If there are some anime fans out there who read this, you probably know Sword Art Online or the sort of. If you don’t, here’s a short explanation why I bring this up: In SAO (or other ‘MMORPG’ animes) all players are virtually trapped inside the game. They have to reach the final stage or they are going to die in real life aswell. After that the game is supposed to be shut down (no more details here, since it’s kinda spoiling).
Now, while the concept of ‘The Flock‘ is, of course, not as harsh as that, it follows a similar principle: There’s a shared amout of lives for every player. Everytime someone dies, a counter ticks down by one. When this counter reaches zero, you can’t purchase the game anymore, and only those who already own it on Steam can continue playing, entering the ‘climatic finale‘, as stated on the Steam storepage. And after that? Well, after that the game gets shut down forever.
Now you may wonder what that Sword Art Online comparison at the beginning was for, since the complete shutdown of the game is actually the only similarity. And THAT is exactly the problem.
The idea behind ‘The Flock’ is promising and sounds exciting, I saw a few videos but – besides the fact it doesn’t seem to be all too worthwhile according to the Steam user reviews – I never wanted to try it out myself. And that’s because there is one completely unpredictable problem with it: the players. Or, generally spoken, humans. I can guarantee you, the game’s concept will be abused, probably more than actually played, and that’s because there is no prevention against it. Now, think back to my SAO comparison. Think about the circumstances the players of Sword Art Online would have to deal with if it was a real game, then think about ‘The Flock’. You probably got my point by now.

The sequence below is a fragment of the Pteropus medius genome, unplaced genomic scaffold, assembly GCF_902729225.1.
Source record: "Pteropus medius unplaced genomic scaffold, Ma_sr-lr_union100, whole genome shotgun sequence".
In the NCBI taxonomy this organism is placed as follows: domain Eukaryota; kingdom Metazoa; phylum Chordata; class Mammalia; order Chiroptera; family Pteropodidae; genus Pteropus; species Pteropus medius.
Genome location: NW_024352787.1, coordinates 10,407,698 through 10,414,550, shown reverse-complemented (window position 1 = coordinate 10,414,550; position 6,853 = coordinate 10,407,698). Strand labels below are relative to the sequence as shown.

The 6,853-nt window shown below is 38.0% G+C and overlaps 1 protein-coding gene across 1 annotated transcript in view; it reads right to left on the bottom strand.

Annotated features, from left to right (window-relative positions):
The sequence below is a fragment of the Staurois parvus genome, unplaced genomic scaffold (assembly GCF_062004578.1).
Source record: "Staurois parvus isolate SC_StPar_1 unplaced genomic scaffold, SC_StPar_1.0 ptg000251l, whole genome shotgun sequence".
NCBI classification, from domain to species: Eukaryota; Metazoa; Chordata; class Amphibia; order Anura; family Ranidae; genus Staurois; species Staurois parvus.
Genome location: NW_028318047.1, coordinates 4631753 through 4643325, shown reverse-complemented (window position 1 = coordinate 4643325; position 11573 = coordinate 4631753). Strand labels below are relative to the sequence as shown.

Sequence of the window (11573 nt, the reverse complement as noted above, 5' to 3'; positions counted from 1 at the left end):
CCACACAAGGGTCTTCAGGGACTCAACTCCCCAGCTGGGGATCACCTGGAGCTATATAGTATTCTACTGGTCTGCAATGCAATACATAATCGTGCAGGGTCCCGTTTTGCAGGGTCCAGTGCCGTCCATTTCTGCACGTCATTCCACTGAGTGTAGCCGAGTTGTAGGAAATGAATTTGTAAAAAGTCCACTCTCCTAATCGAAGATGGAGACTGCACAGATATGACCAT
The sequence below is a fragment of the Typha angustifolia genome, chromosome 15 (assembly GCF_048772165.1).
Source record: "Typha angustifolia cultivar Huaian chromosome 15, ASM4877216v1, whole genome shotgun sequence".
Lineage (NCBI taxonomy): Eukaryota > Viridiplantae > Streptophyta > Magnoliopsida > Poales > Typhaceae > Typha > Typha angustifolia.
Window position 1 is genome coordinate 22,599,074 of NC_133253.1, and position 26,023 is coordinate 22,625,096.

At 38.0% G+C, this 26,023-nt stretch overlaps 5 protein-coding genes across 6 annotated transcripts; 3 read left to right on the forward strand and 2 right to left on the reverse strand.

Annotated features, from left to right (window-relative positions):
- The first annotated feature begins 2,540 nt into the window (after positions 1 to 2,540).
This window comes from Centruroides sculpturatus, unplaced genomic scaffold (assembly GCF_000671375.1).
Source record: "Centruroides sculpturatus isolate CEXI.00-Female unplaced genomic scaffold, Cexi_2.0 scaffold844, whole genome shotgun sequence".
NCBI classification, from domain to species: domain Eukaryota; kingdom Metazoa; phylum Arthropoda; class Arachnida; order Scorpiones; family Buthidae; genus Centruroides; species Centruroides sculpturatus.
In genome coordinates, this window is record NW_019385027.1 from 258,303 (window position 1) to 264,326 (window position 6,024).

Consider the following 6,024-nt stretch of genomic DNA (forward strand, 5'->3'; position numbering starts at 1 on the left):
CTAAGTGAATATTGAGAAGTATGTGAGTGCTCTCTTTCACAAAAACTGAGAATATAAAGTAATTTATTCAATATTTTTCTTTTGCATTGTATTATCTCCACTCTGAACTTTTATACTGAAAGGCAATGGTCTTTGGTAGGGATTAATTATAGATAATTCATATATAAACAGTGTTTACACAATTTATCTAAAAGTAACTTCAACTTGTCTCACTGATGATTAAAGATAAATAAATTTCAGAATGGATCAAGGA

While there surely may be people who are interested in playing the game as it’s supposed to be, I’m pretty certain there are at least as many who aren’t. And that’s why a concept like this won’t work unless you literally ‘force‘ your players to work together – for example with the absurd punishment of death. And since this is (fortunately) inconvertible, I guess a concept like this can never really work out as it’s supposed to be.
I will follow the game’s progress, and, well, maybe I’m wrong and ‘The Flock’ will last much longer than I expect it to. But I think I’ve been on the internet for long enough now to say: No. No, it almost certainly won’t.